- Rooftop trees have better thermal performance compared with typical green roofs.
- Rooftop trees reduce indoor temperature by up to 7.20 °C and cooling electric loads by up to 60%.
- Green roof performance varies by urban density and building type.
- Green roof rating schemes should use performance instead of coverage percentage.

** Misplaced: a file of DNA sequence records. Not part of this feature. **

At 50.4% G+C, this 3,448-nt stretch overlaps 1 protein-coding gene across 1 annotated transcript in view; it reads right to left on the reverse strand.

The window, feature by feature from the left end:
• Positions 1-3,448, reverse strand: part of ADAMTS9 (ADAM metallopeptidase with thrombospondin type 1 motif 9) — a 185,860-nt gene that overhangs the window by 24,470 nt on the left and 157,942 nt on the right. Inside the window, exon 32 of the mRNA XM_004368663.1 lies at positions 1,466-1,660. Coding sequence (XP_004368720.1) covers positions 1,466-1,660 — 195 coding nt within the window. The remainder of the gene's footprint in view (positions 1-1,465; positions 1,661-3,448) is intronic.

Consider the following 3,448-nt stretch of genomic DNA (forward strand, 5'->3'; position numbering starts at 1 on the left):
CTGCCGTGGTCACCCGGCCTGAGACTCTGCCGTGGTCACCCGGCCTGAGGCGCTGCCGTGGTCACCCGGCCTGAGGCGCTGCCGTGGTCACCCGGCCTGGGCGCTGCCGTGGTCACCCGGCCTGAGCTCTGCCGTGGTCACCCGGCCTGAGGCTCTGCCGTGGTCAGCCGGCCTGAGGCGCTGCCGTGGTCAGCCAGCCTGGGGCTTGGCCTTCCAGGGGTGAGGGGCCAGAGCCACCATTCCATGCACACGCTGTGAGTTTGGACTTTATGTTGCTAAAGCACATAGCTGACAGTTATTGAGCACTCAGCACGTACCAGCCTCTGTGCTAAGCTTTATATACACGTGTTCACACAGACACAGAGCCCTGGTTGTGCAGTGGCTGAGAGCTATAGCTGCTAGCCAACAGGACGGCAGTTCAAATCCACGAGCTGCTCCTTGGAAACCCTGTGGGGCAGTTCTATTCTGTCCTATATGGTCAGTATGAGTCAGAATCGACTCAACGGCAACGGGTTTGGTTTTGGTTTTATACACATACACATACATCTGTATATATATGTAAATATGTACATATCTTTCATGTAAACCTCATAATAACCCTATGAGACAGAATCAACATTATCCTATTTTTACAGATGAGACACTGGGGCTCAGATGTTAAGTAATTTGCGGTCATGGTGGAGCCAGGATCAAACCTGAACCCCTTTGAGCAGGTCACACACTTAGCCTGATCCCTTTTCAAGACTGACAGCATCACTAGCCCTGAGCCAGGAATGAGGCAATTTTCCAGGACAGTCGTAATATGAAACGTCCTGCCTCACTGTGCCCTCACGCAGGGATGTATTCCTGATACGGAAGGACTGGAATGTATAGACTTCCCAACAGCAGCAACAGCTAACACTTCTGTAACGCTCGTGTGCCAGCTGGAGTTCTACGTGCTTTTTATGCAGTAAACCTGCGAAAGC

There is an increased interest in including green roofs in building legislation to enable green infrastructure and improve the built environments. Yet, trees on buildings in particular, have received little attention. This paper presents a parametric study on the effect of nine green roof configurations on outdoor and indoor temperatures and the associated cooling demand under three urban densities by coupling ENVI-met and EnergyPlus simulation software. This study is novel as it introduces the performance of green roof configurations that include canopy trees and compares their performance with typical green roofs that include only low canopy vegetation. Results show that 1) green roof performance has a greater impact on reducing indoor rather than outdoor temperatures; 2) green roofs with trees perform better compared with green roof configurations without trees, reducing the indoor temperature by up to 7.20 °C and air conditioning electric loads by 60%; 3) green roofs with trees excel in thermal performance compared with typical green roofs, even if the latter have a higher green coverage percentage. Therefore, the authors recommend using green roof performance for green building rating and legislation instead of using green coverage percentage. Furthermore, as green roof performance varies with urban density and building type, the authors suggest specifying the most appropriate green roof configuration for each neighbourhood in smart city models to maximise the benefits and address the city’s needs.